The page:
Why PR works – in certain circumstances

I just realized that I’ve been effectively persuaded by skilled media relations experts to spend money in favor of their clients.

My experience – which you’ll see is highly unique to me – highlights some strengths of good media relations that you can apply and also some weaknesses you can work around.

Here are the purchases:

  • I took my teenage son on a long weekend trip to northern South Carolina – we live near Salt Lake City.
  • I sat in the eighth row at midcourt for a Sweet Sixteen showdown between two teams I don’t follow.
  • I bought a book about the battle between Amazon and Walmart, even though I don’t care about ecommerce.

When I looked back, I realized that all three of those were direct results of reading boatloads of incredible media coverage secured by Inner Circle members!

Greenville, South Carolina, has been repped by Taryn Scher for years. I’ve read so many of her placements about Soby's restaurant and its vaunted banana cream pie that I found a way to get there and eat it – and I don’t even like bananas!

SeatGeek, the ticket reseller app, has enjoyed great coverage thanks to IC member Cameron Papp. After maybe the fourth or fifth cool placement he shared with me, I downloaded it (and not its larger competitor StubHub, I realize now) and started messing around with it. Such that a few Saturdays ago I looked at it and realized the price to get into March Madness wasn’t as high as I thought, so I watched Gonzaga beat Kansas.

And Winner Sells All isn’t a book I would have noticed, until I read five fawning articles about it, all placed by IC member Jessica Krakoski. So I finally caved and clicked that orange button on Amazon.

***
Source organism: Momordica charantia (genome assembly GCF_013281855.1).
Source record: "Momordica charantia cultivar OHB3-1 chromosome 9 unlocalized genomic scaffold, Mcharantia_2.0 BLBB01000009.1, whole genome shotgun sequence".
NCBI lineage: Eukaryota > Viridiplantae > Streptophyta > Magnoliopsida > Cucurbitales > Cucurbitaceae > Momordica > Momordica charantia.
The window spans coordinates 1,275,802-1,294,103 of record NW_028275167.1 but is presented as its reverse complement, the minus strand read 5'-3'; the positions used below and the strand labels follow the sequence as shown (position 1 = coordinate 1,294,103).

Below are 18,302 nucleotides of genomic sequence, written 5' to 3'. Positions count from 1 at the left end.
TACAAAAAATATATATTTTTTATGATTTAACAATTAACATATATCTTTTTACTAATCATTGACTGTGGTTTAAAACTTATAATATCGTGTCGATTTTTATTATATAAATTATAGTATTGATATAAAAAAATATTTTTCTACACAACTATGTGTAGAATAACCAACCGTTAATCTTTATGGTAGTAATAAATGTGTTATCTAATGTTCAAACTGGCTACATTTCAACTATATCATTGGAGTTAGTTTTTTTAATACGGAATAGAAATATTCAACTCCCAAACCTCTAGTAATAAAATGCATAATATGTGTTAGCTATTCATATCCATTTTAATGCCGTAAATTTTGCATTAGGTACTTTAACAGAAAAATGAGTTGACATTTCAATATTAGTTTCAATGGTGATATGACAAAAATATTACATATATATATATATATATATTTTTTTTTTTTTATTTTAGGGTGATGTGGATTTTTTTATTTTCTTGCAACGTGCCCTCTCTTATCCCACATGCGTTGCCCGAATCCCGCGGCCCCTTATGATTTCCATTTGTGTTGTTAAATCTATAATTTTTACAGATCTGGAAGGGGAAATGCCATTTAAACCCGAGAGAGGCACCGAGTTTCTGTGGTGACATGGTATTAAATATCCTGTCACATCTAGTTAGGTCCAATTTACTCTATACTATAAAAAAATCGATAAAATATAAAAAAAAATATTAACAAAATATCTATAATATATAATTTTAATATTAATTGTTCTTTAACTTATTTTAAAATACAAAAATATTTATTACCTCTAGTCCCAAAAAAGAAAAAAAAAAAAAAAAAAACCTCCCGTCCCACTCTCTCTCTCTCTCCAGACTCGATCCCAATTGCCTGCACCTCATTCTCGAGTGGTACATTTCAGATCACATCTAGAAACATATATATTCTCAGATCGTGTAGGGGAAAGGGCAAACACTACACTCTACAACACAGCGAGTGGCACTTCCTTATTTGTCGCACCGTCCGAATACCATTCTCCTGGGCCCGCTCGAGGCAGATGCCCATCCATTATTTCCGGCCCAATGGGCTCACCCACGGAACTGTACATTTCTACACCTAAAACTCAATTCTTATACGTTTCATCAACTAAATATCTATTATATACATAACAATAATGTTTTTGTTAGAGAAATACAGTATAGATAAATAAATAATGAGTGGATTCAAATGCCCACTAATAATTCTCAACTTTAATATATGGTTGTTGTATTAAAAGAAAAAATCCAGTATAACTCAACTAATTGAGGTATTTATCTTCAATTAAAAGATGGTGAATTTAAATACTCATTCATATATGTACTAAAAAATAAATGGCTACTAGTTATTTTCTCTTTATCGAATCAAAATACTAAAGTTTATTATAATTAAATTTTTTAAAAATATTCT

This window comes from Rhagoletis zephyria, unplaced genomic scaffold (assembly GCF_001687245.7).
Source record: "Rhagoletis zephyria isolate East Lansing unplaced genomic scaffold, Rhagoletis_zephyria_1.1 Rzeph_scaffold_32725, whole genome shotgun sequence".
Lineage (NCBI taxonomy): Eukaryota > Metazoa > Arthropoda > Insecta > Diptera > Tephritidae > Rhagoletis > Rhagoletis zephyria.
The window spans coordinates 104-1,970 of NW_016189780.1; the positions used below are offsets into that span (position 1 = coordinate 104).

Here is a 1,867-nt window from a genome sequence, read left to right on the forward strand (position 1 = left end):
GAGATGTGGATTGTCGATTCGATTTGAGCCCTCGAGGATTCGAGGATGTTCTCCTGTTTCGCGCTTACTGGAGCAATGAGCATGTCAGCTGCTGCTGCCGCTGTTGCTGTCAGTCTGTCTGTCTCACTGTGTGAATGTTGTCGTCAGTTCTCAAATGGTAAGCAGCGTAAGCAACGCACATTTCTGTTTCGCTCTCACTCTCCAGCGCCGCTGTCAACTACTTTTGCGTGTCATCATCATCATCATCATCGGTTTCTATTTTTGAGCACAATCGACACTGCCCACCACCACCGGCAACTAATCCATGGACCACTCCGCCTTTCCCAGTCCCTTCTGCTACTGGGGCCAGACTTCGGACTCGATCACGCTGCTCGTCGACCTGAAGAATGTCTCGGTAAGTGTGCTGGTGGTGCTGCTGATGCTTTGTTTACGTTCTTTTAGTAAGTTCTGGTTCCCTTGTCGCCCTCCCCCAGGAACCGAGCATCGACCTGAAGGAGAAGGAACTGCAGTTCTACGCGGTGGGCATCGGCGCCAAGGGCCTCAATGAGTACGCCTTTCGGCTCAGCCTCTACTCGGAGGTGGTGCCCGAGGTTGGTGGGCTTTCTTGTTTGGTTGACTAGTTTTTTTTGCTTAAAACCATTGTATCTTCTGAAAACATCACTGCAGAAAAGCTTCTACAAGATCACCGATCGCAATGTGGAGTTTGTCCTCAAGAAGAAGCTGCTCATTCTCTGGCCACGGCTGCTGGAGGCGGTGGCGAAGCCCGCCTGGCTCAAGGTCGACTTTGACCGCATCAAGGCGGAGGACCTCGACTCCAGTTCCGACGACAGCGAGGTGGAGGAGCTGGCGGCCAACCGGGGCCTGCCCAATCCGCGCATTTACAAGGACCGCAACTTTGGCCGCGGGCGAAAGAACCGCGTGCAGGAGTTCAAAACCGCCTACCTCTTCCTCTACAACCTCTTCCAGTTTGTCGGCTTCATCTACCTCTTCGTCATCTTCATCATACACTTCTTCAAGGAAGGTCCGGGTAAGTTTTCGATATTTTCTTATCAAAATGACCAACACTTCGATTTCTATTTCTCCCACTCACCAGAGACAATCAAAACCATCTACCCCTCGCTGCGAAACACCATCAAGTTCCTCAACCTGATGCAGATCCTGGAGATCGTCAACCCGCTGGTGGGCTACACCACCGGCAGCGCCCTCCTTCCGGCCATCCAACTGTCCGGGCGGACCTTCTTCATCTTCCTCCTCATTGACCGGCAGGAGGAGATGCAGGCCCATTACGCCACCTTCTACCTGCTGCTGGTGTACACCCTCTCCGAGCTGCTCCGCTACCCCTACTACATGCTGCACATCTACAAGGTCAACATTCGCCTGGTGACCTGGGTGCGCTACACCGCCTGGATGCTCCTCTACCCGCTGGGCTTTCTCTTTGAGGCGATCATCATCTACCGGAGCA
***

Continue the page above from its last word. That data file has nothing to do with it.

The catch: You probably noticed that repetition was key here. Because I didn’t have a vested interest in those topics (outside of my connection to their PR pros), I wouldn’t have consistently seen multiple pieces about them. And it took many “touches” to get me to change my behavior.

My recommendation: If your goal is to change behavior, redouble your efforts in targeted or niche media that your ideal target audience members consume regularly. Those are the publications where you have the best chance to get noticed repeatedly enough to actually change minds. Although it’s tempting to go for big, broad vanity outlets like The New York Times, even if you’re lucky enough to win, you’ll likely only win once.

That said, if you’re satisfied with simply landing a credible reference piece that could show up in search results, then those one-off top-tier placements can still be valuable. Some campaigns exist primarily to win coverage that can then be cited to justify a Wikipedia entry!

Congratulations to Taryn, Cameron and Jessica for winning me over, and I wish you happy hunting as you seek consistency in your target media.

This article was originally published on April 3, 2024

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